To say 2021 was challenging for healthcare organizations is an understatement. Dentists had to contend with another year of COVID-19 protocols and breaches of healthcare data reached an all-time high, exposing the records of nearly 46 million people. While many of these organizations were large healthcare practices, small dental practices are not immune to data breaches, and the consequences could be even more costly.
If protecting patient data and remaining HIPAA compliant seem like insurmountable tasks, don’t worry. We have five tips that can put you on the right compliance track.
✅ Appoint a HIPAA Champion in your Dental Office
This person can help champion all protocols needed to ensure proper HIPAA compliance throughout your office. From documenting staff member training to helping conduct annual audits and assessments, this role is critical for any dental practice. Make sure whoever is appointed is a responsible and trustworthy staff member.
✅ Go Digital with Patient Records
Did you know that your practice is liable for protecting all PHI regardless of whether it’s in print or digital form? If you have paper records, you may have to invest more time and money to ensure that these documents are adequately protected and out of sight from other patients.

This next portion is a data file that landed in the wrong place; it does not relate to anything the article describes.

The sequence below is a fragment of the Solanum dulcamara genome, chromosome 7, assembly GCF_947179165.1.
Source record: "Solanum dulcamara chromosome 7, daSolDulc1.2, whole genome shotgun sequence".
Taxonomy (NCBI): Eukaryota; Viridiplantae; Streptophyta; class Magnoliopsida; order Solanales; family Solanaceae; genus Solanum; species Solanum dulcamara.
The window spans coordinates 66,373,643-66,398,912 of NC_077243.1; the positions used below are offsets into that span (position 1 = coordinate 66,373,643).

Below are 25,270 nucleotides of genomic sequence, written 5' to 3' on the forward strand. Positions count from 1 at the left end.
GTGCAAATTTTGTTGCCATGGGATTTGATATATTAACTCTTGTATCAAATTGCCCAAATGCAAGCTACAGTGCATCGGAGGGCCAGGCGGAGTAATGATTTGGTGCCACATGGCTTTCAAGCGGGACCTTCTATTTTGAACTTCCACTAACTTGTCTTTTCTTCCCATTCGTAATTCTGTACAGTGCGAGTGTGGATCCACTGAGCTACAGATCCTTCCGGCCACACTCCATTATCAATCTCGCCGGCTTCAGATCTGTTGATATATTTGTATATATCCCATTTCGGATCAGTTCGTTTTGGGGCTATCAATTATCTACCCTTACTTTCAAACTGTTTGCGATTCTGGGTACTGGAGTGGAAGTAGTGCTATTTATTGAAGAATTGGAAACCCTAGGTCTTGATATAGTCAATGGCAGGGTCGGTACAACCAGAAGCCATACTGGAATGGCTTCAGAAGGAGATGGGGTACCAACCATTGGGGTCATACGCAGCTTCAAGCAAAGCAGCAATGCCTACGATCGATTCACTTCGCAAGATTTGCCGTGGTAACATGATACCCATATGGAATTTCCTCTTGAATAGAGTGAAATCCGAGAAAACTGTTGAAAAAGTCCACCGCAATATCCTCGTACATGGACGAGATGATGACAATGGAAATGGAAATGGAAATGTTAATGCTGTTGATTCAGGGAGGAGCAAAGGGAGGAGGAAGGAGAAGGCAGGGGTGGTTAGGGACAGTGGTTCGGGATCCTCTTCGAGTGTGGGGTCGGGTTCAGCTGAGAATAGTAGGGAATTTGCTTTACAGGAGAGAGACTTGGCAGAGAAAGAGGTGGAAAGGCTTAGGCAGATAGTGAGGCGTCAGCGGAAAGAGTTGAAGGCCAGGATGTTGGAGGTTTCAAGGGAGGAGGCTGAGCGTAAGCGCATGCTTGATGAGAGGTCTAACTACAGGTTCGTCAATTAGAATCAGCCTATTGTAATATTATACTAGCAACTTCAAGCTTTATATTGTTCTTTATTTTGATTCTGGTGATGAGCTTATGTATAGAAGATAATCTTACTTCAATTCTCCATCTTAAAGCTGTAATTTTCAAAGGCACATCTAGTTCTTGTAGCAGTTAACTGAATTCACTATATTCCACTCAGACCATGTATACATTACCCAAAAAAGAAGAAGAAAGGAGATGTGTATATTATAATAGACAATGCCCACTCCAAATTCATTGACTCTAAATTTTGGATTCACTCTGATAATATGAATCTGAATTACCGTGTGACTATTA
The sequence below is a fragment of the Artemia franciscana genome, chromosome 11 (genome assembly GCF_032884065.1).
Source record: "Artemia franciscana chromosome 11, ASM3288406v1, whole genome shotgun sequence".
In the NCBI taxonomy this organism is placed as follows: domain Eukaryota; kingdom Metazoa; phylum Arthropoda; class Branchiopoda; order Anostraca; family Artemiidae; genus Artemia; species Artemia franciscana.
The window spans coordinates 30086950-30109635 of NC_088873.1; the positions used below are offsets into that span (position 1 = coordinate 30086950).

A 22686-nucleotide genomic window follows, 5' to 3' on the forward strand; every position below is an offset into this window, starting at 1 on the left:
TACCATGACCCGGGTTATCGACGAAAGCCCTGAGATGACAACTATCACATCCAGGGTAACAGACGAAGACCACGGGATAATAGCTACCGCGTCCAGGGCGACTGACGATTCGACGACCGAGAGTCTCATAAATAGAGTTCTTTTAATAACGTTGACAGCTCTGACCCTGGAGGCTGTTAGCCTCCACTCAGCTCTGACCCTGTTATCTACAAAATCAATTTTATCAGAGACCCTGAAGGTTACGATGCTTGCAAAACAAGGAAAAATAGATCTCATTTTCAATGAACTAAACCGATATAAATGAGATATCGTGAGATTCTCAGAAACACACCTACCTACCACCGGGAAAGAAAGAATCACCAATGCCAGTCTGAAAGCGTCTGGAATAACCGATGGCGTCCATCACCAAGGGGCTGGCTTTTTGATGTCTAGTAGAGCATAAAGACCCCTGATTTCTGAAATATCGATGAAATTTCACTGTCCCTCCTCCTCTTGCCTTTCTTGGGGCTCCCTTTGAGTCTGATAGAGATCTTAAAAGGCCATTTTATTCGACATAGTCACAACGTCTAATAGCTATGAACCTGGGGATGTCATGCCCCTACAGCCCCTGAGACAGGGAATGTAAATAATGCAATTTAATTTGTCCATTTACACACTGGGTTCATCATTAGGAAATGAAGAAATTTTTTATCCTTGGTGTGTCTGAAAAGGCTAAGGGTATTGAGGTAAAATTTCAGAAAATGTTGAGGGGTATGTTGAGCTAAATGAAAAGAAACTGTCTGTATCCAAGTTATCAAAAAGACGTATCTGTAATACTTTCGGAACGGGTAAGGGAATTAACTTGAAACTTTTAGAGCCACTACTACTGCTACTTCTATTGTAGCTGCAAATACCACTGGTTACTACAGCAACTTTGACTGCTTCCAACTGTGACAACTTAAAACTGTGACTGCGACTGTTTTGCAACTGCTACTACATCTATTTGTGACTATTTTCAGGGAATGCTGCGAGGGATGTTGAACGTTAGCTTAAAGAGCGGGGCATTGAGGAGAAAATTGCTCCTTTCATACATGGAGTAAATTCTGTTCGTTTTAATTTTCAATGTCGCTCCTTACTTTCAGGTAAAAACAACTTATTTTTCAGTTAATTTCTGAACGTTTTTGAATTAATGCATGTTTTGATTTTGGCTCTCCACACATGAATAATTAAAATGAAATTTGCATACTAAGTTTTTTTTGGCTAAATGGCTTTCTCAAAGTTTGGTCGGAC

✅ Practice HIPAA Compliant Responses to Online Patient Reviews
If your practice takes pride in its online reputation, then you’re probably directing patients toward popular sites, such as Google, Yelp!, and Healthgrades, to leave reviews.
If patients take time out of their busy days to review your practice online, you should make time to acknowledge and publicly respond to their reviews. Doing so adds credibility to your practice and shows patients that you care. To keep your responses HIPAA compliant, make your comments vague and don’t discuss any PHI.
✅ Apply the Same Rules for Online Reviews to Texting
Even though HIPAA gives no formal mention of texting patients, the same standard rules and procedures apply to texting as they would in any other type of verbal or written communication with patients. For example, be sure your automated patient text interface allows patients to opt out at any time.
✅ Make Learning HIPAA Rules Fun
HIPAA brings a lot of legal jargon, and at times, frustration and confusion to a dental practice—but that does not have to be the case. Oftentimes we discredit
or get frustrated with something when we don’t take the time to fully understand it before implementing it.
If your dental practice is struggling to get your employees’ full and undivided attention around conducting HIPAA audits, training, and risk analysis assessments, it’s time to reinvent the wheel and to get creative with your practice’s approach. For inspiration, check out this resource for some creative HIPAA training ideas!